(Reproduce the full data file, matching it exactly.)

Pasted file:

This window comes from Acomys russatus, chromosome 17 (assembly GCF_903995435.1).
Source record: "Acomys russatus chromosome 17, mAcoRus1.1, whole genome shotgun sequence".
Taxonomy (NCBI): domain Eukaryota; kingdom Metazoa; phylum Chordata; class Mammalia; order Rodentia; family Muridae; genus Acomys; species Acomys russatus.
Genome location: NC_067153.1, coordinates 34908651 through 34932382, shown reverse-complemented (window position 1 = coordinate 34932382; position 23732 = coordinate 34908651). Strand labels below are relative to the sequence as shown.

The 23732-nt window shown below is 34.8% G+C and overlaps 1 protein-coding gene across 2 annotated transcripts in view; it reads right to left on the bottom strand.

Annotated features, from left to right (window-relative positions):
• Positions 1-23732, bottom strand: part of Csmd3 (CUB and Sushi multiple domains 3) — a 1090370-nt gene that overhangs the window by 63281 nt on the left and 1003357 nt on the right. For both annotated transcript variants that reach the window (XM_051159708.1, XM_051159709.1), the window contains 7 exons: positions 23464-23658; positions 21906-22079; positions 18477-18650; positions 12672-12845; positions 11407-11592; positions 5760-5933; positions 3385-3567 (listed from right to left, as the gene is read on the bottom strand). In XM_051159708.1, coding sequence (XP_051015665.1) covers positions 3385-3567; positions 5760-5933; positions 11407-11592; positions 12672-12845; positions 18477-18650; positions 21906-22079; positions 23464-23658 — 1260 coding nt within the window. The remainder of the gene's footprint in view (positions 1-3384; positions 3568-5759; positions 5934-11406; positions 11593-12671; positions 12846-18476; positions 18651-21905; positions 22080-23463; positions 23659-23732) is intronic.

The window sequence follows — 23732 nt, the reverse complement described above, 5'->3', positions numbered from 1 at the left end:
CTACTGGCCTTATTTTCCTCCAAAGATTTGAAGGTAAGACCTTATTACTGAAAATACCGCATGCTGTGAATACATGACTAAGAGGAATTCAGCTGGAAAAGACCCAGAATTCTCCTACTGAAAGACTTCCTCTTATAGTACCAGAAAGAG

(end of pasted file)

This window comes from Acomys russatus, chromosome 17 (assembly GCF_903995435.1).
Source record: "Acomys russatus chromosome 17, mAcoRus1.1, whole genome shotgun sequence".
Taxonomy (NCBI): domain Eukaryota; kingdom Metazoa; phylum Chordata; class Mammalia; order Rodentia; family Muridae; genus Acomys; species Acomys russatus.
Genome location: NC_067153.1, coordinates 34908651 through 34932382, shown reverse-complemented (window position 1 = coordinate 34932382; position 23732 = coordinate 34908651). Strand labels below are relative to the sequence as shown.

The 23732-nt window shown below is 34.8% G+C and overlaps 1 protein-coding gene across 2 annotated transcripts in view; it reads right to left on the bottom strand.

Annotated features, from left to right (window-relative positions):
• Positions 1-23732, bottom strand: part of Csmd3 (CUB and Sushi multiple domains 3) — a 1090370-nt gene that overhangs the window by 63281 nt on the left and 1003357 nt on the right. For both annotated transcript variants that reach the window (XM_051159708.1, XM_051159709.1), the window contains 7 exons: positions 23464-23658; positions 21906-22079; positions 18477-18650; positions 12672-12845; positions 11407-11592; positions 5760-5933; positions 3385-3567 (listed from right to left, as the gene is read on the bottom strand). In XM_051159708.1, coding sequence (XP_051015665.1) covers positions 3385-3567; positions 5760-5933; positions 11407-11592; positions 12672-12845; positions 18477-18650; positions 21906-22079; positions 23464-23658 — 1260 coding nt within the window. The remainder of the gene's footprint in view (positions 1-3384; positions 3568-5759; positions 5934-11406; positions 11593-12671; positions 12846-18476; positions 18651-21905; positions 22080-23463; positions 23659-23732) is intronic.

The window sequence follows — 23732 nt, the reverse complement described above, 5'->3', positions numbered from 1 at the left end:
CTACTGGCCTTATTTTCCTCCAAAGATTTGAAGGTAAGACCTTATTACTGAAAATACCGCATGCTGTGAATACATGACTAAGAGGAATTCAGCTGGAAAAGACCCAGAATTCTCCTACTGAAAGACTTCCTCTTATAGTACCAGAAAGAG